Don Draper would be appalled with where the world is headed these days.

Sales of both alcohol and cigarettes are falling throughout much of the world, while sales of e-cigs and non-alcoholic beer are on the rise.

As cigarette smoking has fallen (particularly teen smoking in the developed world), e-cigs, those battery-powered nicotine vaporizers you see people puffing indoors, are expected to double in sales to $2 billion this year. Big Tobacco, like Reynolds and Altria (Marlboro's parent company), are developing e-cigarettes and buying small brands to grab a wave on the changing tide.

At the cusp of the trend: Young people. Use of e-cigs has doubled for sixth through 12th graders, says a recent report by the Centers for Disease Control and Prevention.

At the same time, teetotaling is becoming increasingly popular amongst the younger generation. In the U.K. in 2003, 70 percent of 16- to 24-year-olds said they had a drink in the previous week. In 2010, the number was down to 48 percent. In the U.S., meanwhile, the percent of students who have consumed alcohol in all timeframes — from "ever" to "daily" — has plummeted between 1980 and 2010.

And as with e-cigs, sales of non-alcoholic beer are rising — some 80 percent internationally, says the Economist. And though sales are strong in the Middle East, where boozing is frowned upon and in some cases illegal, it's by no means the only factor. In Spain, sales of non-alcoholic beer are outpacing the Middle East, points out John McDuling Quartz.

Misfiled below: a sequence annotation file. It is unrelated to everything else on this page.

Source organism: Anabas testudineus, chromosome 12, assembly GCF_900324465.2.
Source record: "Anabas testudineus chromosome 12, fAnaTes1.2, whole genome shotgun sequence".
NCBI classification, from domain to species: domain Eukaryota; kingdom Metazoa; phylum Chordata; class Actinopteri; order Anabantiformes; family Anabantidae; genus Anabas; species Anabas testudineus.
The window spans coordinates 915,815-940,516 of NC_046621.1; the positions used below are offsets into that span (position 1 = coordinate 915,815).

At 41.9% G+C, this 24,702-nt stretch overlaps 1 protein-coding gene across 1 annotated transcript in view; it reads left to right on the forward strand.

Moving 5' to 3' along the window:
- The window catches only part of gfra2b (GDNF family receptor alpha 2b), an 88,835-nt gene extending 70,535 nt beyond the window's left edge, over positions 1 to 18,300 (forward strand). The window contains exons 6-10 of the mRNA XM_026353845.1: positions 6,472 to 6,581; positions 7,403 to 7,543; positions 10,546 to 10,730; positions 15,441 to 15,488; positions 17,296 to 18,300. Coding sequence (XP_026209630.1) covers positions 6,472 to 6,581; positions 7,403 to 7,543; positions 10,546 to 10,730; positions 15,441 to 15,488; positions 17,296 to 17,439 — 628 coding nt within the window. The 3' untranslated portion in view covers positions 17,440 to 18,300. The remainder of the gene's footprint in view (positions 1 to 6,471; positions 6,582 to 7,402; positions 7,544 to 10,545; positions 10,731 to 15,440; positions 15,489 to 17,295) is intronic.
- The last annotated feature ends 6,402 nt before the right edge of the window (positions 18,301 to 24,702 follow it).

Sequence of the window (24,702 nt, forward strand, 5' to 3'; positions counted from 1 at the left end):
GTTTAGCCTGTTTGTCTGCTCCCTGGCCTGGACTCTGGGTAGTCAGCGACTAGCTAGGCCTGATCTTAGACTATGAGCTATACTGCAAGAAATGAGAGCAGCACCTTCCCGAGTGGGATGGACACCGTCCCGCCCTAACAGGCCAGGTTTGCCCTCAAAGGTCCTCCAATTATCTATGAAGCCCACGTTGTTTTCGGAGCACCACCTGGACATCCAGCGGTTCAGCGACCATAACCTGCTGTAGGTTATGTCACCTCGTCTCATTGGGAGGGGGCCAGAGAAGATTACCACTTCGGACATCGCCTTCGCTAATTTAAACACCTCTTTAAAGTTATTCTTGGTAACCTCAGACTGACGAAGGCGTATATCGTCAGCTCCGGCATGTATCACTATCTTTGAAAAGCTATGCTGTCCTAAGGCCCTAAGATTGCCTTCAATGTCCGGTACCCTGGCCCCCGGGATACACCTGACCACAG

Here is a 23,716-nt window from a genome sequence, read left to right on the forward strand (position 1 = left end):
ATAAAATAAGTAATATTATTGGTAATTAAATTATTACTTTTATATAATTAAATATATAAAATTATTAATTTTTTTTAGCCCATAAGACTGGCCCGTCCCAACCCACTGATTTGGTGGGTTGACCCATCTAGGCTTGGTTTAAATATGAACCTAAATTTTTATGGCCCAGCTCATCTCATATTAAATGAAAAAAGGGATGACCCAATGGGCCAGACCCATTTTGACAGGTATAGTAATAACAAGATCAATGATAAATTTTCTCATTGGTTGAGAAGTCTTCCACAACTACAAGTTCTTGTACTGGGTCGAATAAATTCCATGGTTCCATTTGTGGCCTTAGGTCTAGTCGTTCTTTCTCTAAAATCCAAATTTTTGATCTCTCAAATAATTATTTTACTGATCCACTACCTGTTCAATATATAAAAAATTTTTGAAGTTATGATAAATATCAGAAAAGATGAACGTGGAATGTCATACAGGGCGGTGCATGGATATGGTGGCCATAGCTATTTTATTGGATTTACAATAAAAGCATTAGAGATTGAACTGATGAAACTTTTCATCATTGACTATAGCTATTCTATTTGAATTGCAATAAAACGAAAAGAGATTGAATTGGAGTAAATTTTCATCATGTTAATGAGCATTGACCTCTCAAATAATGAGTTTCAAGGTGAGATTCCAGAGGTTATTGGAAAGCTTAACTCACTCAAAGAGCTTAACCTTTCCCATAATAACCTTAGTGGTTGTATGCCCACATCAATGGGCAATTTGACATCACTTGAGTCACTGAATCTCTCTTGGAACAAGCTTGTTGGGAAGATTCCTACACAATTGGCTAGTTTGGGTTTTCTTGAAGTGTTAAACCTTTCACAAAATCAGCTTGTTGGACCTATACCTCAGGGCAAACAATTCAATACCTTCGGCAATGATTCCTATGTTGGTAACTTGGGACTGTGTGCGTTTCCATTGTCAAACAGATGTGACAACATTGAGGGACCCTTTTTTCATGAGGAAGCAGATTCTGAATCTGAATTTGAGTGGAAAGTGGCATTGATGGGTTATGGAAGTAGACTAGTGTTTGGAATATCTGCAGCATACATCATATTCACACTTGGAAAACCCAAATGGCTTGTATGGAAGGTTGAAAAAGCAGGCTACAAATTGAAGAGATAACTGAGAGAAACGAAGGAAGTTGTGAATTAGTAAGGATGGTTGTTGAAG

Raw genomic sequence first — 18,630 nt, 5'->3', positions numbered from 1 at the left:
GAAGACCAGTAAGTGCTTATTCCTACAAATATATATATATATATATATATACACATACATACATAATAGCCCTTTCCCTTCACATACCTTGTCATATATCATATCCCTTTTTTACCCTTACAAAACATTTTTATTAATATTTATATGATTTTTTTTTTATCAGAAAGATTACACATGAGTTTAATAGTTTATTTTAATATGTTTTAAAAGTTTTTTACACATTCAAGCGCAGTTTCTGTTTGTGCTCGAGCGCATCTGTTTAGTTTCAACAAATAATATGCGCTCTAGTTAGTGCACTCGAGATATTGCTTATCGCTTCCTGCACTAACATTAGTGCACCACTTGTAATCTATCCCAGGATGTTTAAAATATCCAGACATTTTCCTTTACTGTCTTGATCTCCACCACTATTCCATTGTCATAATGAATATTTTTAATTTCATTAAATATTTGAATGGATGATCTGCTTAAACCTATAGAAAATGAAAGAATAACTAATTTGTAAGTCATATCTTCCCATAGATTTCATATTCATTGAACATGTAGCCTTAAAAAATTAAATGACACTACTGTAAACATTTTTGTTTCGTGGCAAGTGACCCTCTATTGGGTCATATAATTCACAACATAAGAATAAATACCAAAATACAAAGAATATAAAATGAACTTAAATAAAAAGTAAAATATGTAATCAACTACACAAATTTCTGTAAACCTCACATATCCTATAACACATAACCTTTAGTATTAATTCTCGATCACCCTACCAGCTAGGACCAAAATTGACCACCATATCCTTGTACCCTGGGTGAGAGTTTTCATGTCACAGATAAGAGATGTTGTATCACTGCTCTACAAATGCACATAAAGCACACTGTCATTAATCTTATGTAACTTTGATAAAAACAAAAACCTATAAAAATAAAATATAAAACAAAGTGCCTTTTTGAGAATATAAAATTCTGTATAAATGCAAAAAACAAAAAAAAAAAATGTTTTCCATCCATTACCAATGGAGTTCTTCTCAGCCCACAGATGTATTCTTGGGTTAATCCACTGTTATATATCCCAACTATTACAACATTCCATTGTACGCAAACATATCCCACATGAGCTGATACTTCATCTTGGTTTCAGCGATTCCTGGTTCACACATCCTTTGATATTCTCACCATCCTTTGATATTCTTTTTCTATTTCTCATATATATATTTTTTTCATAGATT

Naturally, the trends vary around the world. Russia and the U.S., for instance, are still drinking heavily (U-S-A!), and smoking is still on the rise in parts of the developing world.

But it's an odd trend nonetheless. Why are large parts of the world cutting back on beloved vices, while amping up on fake vices at the same time? McDuling has an idea for Spain:

The social culture in Spain, where consuming alcohol may have more to do with mingling than getting drunk, is another possible driver. Spain’s aversion to alcohol could also tie into health fads; the Spanish are forking over more cash for organic and health foods despite the country’s worsening economy. [Quartz]

The Economist agrees that health awareness efforts are on the rise, and governments, including Britain's, have "chivvied the drinks industry into promoting low-alcohol alternatives."

"In Japan an ageing population, mindful of its health but fond of a tipple, has started to take up non-alcoholic beer. And better technology means that it is tastier than before," writes The Economist.

Health campaigns and government support are a factor with cigarettes as well (though, as McDuling points out, Spaniards are loath to give up their smokes). Research shows that both tax hikes and health advertisements, particularly those with graphic images of smoke-related illness, encourage smokers to quit.

In Vice, Alison Stevenson floated another suggestion for the decline of alcohol consumption. "We are in the golden age of the internet, and it's our love of being online that leads to our diminished interest in drinking," she writes.

We often consume alcohol in social situations... But now, we rely on the mask that is social media to make us feel cool and calm. We can have a charming conversation in the privacy of our own bedroom, wearing the cow print pajamas grandma got us for our birthday and still feel confident enough to ask someone on Facebook chat, "what are you wearing?" hoping that they don't answer, "cow print pajamas". [Vice]